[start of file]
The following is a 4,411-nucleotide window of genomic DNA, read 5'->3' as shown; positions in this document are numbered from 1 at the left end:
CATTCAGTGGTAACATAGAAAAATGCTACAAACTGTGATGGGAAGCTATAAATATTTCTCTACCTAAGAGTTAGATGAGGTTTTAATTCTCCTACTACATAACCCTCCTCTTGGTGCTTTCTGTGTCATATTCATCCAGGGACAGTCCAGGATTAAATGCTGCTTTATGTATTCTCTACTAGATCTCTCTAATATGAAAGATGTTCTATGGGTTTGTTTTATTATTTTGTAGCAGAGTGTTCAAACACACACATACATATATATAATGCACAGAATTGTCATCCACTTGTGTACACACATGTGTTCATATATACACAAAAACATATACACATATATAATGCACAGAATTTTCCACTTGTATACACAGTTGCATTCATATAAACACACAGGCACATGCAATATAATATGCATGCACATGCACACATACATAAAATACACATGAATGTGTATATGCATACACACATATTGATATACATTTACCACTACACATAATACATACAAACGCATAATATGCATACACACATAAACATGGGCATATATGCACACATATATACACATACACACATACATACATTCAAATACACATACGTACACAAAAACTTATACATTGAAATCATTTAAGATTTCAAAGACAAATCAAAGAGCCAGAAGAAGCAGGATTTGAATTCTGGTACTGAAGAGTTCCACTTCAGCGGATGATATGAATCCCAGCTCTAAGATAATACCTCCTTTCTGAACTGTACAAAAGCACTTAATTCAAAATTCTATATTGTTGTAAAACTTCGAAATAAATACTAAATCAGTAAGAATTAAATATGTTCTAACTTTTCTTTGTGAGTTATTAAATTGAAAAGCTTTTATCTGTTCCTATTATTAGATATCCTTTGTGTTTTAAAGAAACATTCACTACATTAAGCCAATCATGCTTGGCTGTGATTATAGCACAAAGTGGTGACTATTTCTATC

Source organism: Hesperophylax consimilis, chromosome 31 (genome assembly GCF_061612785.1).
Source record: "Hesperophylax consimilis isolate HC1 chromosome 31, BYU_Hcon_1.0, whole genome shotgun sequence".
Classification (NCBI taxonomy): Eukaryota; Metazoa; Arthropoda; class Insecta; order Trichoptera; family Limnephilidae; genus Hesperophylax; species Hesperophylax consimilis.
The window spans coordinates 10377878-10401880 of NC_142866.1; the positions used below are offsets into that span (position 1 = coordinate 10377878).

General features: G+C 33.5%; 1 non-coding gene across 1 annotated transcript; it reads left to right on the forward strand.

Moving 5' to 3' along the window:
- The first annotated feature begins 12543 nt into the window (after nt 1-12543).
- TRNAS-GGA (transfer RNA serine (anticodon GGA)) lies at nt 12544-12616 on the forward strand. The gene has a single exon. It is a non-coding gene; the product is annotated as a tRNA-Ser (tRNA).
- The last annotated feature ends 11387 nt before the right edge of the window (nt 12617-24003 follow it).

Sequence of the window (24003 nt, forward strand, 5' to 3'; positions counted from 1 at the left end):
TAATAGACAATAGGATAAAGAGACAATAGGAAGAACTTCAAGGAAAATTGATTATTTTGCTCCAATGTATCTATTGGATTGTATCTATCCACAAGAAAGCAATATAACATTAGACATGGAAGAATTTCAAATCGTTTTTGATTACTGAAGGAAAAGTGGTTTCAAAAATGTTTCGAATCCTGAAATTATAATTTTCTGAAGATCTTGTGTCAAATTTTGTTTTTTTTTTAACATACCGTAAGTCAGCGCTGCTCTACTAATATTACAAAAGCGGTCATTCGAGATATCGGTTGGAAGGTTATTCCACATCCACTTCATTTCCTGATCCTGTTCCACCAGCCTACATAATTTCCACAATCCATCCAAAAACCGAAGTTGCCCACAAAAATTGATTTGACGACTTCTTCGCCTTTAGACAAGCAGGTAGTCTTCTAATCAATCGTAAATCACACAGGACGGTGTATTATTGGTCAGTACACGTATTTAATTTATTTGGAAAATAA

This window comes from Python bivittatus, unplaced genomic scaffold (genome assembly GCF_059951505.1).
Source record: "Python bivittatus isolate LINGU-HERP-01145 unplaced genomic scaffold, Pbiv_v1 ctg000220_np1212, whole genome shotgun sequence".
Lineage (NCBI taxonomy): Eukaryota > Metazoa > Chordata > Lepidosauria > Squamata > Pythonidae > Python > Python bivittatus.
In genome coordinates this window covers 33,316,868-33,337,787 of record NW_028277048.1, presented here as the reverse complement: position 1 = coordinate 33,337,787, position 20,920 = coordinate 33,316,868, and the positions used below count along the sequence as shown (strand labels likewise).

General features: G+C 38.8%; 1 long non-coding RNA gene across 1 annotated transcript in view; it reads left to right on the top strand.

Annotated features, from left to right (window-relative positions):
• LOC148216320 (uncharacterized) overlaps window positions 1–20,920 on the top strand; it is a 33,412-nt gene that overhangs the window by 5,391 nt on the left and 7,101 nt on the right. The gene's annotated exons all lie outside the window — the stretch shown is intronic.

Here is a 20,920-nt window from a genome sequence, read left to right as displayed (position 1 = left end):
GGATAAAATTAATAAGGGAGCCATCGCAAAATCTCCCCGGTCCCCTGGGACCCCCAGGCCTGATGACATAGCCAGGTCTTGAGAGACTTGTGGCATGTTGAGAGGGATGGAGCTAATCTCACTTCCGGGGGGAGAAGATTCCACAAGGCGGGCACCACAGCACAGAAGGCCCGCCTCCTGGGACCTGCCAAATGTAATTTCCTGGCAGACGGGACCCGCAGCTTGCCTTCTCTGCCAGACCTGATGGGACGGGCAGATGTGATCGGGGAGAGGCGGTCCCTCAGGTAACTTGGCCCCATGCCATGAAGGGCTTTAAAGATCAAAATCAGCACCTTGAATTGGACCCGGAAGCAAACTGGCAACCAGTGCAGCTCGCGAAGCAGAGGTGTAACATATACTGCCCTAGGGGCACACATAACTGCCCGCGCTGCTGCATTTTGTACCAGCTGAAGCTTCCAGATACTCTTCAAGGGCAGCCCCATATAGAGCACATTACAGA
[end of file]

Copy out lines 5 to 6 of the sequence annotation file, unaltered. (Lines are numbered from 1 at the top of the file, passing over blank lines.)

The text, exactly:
Classification (NCBI taxonomy): Eukaryota; Metazoa; Arthropoda; class Insecta; order Trichoptera; family Limnephilidae; genus Hesperophylax; species Hesperophylax consimilis.
The window spans coordinates 10377878-10401880 of NC_142866.1; the positions used below are offsets into that span (position 1 = coordinate 10377878).